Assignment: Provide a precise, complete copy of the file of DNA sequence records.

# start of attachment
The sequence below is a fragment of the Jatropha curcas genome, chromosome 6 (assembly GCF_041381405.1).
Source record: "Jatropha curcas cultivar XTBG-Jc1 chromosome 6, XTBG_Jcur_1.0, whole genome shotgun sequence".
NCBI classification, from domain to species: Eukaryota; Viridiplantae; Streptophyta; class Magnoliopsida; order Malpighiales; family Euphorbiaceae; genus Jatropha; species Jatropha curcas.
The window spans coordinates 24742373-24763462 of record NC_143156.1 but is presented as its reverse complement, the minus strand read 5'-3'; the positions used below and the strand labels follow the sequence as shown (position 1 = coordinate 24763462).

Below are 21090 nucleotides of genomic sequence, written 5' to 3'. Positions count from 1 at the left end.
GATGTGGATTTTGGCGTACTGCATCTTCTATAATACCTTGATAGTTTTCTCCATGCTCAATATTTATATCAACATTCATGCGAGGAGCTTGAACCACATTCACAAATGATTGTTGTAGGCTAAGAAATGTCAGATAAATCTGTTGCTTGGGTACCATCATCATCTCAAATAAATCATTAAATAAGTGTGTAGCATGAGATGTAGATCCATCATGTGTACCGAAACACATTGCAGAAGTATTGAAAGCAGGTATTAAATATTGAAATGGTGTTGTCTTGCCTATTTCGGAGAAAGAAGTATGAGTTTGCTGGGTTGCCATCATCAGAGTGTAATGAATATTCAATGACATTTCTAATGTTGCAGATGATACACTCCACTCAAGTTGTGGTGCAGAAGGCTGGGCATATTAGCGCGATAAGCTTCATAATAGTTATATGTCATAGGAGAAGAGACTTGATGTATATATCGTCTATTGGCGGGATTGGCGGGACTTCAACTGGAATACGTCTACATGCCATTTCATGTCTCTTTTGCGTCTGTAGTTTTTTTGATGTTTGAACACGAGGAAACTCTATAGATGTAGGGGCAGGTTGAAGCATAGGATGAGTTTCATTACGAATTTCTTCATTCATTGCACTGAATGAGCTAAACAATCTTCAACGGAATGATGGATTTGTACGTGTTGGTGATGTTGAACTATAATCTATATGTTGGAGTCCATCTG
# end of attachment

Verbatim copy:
The sequence below is a fragment of the Jatropha curcas genome, chromosome 6 (assembly GCF_041381405.1).
Source record: "Jatropha curcas cultivar XTBG-Jc1 chromosome 6, XTBG_Jcur_1.0, whole genome shotgun sequence".
NCBI classification, from domain to species: Eukaryota; Viridiplantae; Streptophyta; class Magnoliopsida; order Malpighiales; family Euphorbiaceae; genus Jatropha; species Jatropha curcas.
The window spans coordinates 24742373-24763462 of record NC_143156.1 but is presented as its reverse complement, the minus strand read 5'-3'; the positions used below and the strand labels follow the sequence as shown (position 1 = coordinate 24763462).

Below are 21090 nucleotides of genomic sequence, written 5' to 3'. Positions count from 1 at the left end.
GATGTGGATTTTGGCGTACTGCATCTTCTATAATACCTTGATAGTTTTCTCCATGCTCAATATTTATATCAACATTCATGCGAGGAGCTTGAACCACATTCACAAATGATTGTTGTAGGCTAAGAAATGTCAGATAAATCTGTTGCTTGGGTACCATCATCATCTCAAATAAATCATTAAATAAGTGTGTAGCATGAGATGTAGATCCATCATGTGTACCGAAACACATTGCAGAAGTATTGAAAGCAGGTATTAAATATTGAAATGGTGTTGTCTTGCCTATTTCGGAGAAAGAAGTATGAGTTTGCTGGGTTGCCATCATCAGAGTGTAATGAATATTCAATGACATTTCTAATGTTGCAGATGATACACTCCACTCAAGTTGTGGTGCAGAAGGCTGGGCATATTAGCGCGATAAGCTTCATAATAGTTATATGTCATAGGAGAAGAGACTTGATGTATATATCGTCTATTGGCGGGATTGGCGGGACTTCAACTGGAATACGTCTACATGCCATTTCATGTCTCTTTTGCGTCTGTAGTTTTTTTGATGTTTGAACACGAGGAAACTCTATAGATGTAGGGGCAGGTTGAAGCATAGGATGAGTTTCATTACGAATTTCTTCATTCATTGCACTGAATGAGCTAAACAATCTTCAACGGAATGATGGATTTGTACGTGTTGGTGATGTTGAACTATAATCTATATGTTGGAGTCCATCTG